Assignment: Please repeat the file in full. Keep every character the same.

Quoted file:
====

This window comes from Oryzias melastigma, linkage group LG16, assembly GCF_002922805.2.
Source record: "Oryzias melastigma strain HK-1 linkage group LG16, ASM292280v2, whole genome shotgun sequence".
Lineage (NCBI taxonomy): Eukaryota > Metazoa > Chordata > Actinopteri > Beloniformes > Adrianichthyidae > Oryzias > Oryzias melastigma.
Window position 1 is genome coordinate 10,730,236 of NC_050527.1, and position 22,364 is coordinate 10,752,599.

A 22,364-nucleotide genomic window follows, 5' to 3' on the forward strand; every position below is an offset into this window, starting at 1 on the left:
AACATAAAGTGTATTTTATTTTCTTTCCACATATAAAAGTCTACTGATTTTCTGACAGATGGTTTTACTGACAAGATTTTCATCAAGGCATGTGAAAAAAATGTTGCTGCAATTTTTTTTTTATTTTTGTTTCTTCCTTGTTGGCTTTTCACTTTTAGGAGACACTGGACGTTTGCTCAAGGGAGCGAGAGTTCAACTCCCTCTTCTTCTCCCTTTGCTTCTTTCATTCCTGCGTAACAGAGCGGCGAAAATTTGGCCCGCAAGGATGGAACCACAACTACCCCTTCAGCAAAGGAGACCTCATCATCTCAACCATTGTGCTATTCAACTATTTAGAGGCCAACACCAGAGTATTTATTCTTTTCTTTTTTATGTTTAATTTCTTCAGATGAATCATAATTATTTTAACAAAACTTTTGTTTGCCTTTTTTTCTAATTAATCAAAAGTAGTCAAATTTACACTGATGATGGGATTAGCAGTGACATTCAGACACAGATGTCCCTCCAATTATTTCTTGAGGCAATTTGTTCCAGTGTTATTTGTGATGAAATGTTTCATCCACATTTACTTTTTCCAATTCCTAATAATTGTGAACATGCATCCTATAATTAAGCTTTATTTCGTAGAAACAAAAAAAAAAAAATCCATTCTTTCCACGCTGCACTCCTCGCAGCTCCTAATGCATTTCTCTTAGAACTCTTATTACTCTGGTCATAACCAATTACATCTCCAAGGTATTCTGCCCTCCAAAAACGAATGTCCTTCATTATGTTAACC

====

This window comes from Oryzias melastigma, linkage group LG16, assembly GCF_002922805.2.
Source record: "Oryzias melastigma strain HK-1 linkage group LG16, ASM292280v2, whole genome shotgun sequence".
Lineage (NCBI taxonomy): Eukaryota > Metazoa > Chordata > Actinopteri > Beloniformes > Adrianichthyidae > Oryzias > Oryzias melastigma.
Window position 1 is genome coordinate 10,730,236 of NC_050527.1, and position 22,364 is coordinate 10,752,599.

A 22,364-nucleotide genomic window follows, 5' to 3' on the forward strand; every position below is an offset into this window, starting at 1 on the left:
AACATAAAGTGTATTTTATTTTCTTTCCACATATAAAAGTCTACTGATTTTCTGACAGATGGTTTTACTGACAAGATTTTCATCAAGGCATGTGAAAAAAATGTTGCTGCAATTTTTTTTTTATTTTTGTTTCTTCCTTGTTGGCTTTTCACTTTTAGGAGACACTGGACGTTTGCTCAAGGGAGCGAGAGTTCAACTCCCTCTTCTTCTCCCTTTGCTTCTTTCATTCCTGCGTAACAGAGCGGCGAAAATTTGGCCCGCAAGGATGGAACCACAACTACCCCTTCAGCAAAGGAGACCTCATCATCTCAACCATTGTGCTATTCAACTATTTAGAGGCCAACACCAGAGTATTTATTCTTTTCTTTTTTATGTTTAATTTCTTCAGATGAATCATAATTATTTTAACAAAACTTTTGTTTGCCTTTTTTTCTAATTAATCAAAAGTAGTCAAATTTACACTGATGATGGGATTAGCAGTGACATTCAGACACAGATGTCCCTCCAATTATTTCTTGAGGCAATTTGTTCCAGTGTTATTTGTGATGAAATGTTTCATCCACATTTACTTTTTCCAATTCCTAATAATTGTGAACATGCATCCTATAATTAAGCTTTATTTCGTAGAAACAAAAAAAAAAAAATCCATTCTTTCCACGCTGCACTCCTCGCAGCTCCTAATGCATTTCTCTTAGAACTCTTATTACTCTGGTCATAACCAATTACATCTCCAAGGTATTCTGCCCTCCAAAAACGAATGTCCTTCATTATGTTAACC